My father’s name is Israel. He pronounced his own name with the same deliberate care of any prayer. I can hear him, in my memory, speaking into the phone that hung by my parents’ dining room table: This is Israel Kaplan. Izzz-rehl. Much later on, echoing the community’s movement toward a further rejection of the American and modern, he began to call himself by the Hebrew version of his name more frequently: Yisroel. This is Yisroel Kaplan. Yih-srohl. The same precise method of speech, in English or in Hebrew.

I cannot speak with a pure female Jewish voice, because I don’t have a clear sense of what that is, but my interpretation of the Shema as a text that points to the deeper lesson that all of our diversity is deserving of equal respect, is of a hybrid nature: It uses the skeleton of male Judaism, the framework of picking at the rigid text to find meaning, to try and give structural support to thoughts that come from the traditionally female domain of the personal and the inclusive.

This entire essay is a hybrid of the masculine and feminine, and serves as an attempt to rope in Wieseltier and my father, to give strength to my own silenced voice. I need my father’s permission, Wieseltier’s permission, the Talmud’s permission, to lay claim to my place at their table.

We need to ask for love and permission from those who hold the keys. Even if they can’t or won’t ever give us permission, even if they haven’t spoken to us in two years and nine months, we still need to ask permission from their stand-ins in our heads.

Or perhaps it is more accurate to say that this essay is a love letter to my father. I imagine this sentiment would anger him, since I have hurt him so through my work as a writer, saying things he doesn’t want to hear, does not believe are true, things that damage him and the people he loves.

Still, I do love him.

It is easiest for me to understand why my father has rejected me so harshly by acknowledging that I am a piece of him (and my mother). A piece that my father rejected in himself, that bloomed in me; when my father sees me, he sees the parts of himself that he has cast away, and he despises me for resurrecting them.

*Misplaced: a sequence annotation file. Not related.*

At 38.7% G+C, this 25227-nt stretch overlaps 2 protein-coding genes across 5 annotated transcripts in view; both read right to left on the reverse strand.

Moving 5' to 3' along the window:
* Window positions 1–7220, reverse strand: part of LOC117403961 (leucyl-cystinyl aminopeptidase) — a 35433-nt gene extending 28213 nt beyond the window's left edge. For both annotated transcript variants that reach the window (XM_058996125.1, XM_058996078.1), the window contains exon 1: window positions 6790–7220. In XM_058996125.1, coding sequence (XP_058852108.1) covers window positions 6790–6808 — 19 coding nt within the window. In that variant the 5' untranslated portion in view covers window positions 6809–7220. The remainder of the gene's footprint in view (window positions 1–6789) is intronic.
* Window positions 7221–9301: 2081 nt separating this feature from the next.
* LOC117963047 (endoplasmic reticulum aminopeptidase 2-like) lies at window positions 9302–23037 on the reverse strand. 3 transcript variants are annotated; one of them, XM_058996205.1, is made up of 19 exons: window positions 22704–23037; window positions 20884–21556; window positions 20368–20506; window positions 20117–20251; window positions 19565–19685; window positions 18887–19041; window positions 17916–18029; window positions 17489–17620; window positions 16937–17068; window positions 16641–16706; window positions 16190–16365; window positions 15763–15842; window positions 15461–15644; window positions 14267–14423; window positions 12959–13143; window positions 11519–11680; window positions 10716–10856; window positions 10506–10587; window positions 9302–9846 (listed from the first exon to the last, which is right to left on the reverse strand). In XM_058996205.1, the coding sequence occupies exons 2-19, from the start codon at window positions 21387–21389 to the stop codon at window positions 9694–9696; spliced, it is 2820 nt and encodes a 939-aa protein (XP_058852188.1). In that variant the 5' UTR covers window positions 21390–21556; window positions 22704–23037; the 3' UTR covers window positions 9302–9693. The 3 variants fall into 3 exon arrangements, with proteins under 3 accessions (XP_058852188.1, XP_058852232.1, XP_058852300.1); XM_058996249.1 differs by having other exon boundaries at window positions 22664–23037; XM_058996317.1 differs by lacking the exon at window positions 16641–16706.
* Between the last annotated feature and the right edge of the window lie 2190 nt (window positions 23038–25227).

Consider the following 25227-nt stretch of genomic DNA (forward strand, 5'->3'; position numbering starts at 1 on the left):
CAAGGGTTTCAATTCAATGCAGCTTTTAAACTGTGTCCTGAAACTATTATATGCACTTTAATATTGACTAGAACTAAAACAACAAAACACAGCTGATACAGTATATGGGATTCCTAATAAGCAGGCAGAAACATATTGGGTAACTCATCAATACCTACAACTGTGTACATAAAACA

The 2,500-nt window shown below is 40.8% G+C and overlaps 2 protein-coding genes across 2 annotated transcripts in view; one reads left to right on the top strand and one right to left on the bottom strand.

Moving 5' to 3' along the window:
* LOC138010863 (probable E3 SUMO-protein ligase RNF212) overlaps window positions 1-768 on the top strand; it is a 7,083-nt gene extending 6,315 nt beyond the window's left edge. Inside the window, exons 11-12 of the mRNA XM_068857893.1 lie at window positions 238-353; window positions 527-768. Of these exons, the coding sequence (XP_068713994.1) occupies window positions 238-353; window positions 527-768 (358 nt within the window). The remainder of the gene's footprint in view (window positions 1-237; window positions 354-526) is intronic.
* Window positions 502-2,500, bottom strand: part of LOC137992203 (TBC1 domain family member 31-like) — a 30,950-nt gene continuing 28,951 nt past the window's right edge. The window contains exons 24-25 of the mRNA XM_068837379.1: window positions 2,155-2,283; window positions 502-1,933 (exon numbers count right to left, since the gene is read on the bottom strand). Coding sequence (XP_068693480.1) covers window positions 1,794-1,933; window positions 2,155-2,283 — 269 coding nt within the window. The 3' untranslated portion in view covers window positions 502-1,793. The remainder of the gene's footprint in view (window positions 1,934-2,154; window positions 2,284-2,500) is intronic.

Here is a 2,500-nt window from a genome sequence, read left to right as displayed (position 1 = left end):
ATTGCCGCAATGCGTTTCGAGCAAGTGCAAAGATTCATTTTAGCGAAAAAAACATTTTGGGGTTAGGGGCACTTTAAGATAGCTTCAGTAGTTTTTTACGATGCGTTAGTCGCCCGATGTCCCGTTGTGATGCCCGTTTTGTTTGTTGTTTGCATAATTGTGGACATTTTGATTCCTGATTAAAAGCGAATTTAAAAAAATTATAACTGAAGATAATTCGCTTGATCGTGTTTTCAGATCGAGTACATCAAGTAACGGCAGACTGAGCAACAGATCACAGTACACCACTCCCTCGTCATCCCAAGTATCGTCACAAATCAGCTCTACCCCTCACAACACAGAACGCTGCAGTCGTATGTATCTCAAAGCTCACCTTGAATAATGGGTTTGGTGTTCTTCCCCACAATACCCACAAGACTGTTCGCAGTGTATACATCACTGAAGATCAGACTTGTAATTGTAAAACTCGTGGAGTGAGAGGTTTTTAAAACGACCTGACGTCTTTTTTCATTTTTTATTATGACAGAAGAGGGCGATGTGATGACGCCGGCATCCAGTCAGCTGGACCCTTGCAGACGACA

As a child, my father attended a co-educational school. He had a television in his home and dressed like any American boy, with only a yarmulke over his long bangs to identify him as a Jew. In his own journey into adulthood, he rejected progressive values for an ever more fervent attachment to fundamentalist rabbis and teachers. He erased his sister from his family for not following suit. Within him, he must have a voice for all he left behind, even if he has done his best to stone that voice into silence. And here I am, that voice, popping up. How he must hate me. And how I must love him, for giving me this, the thing in me that I love the most, my voice, my ideas, a branch off his tree, even if the tree refuses to acknowledge itself as the branch’s source.

Growing up in a family of 11 children, we categorized ourselves by who was like Mamme and who was like Tatte. My mother the heart, my father the brain. To be like my father was the higher compliment, but I was clearly like my mother. I had her round face and almond eyes, and I was emotional like her.

It is only recently, as my self-made life expands, that I have been told by the few siblings who still speak to me: You’re just like Tatte. You’re as smart as Tatte. You have Tatte’s brain.

Would I resemble my father, I wonder, if I had never left, if I was now a housewife and a Bible teacher with six kids?

I am, still, complimented by the comparison to my father.

Shema Yisroel, hear O Israel. Adonai Elohainu, God, our God — the one you have, the one I have, the ones that seem to be enemies, Adonai echad. Our gods are one.

Your God, Tatte, the fundamentalist principles to which you sacrifice your children and your happiness, and my god, the difficult truth-telling and embracing of life’s possibilities to which I sacrifice my comfort and dignity, are the same. The passion is the same. We are the same zealots, you and I.

Our God is not one because your god is identical to my God. Our God is one because it is two sides of the same coin. The brain and the heart. The text and the life. The father and the daughter. The adherent and the rebel.

The love for my father expressed here is not a response to an unanswered parable he posed. It does not bring me back to the conversation he and I were forced to abandon 17 years ago. I no longer know how to play that game with him. This is a strong love with its own voice, fed but not defined by his love and anger and hatred. I know he doesn’t want it as it is, but I can’t and won’t modify it to something he wants.

In “Kaddish,” Wieseltier gets to love his father with a Jewish man’s plush scholarly tome that spans the length and breadth of an ancient community of scholars. I love mine with the frail thoughts of a solitary Jewish woman’s personal essay.

Wieseltier’s father is dead. He will never know or be touched by the elegy his son has composed in his honor. My father will never know mine. Still we sing — Wieseltier in the power of his full baritone, and me, in my mezzo-soprano, a Jewish son, a Jewish daughter, telling our deaf fathers: I love you.

Leah Vincent is an activist and the author of “Cut Me Loose: Sin and Salvation After My Ultra-Orthodox Girlhood” published by Nan A. Talese/Doubleday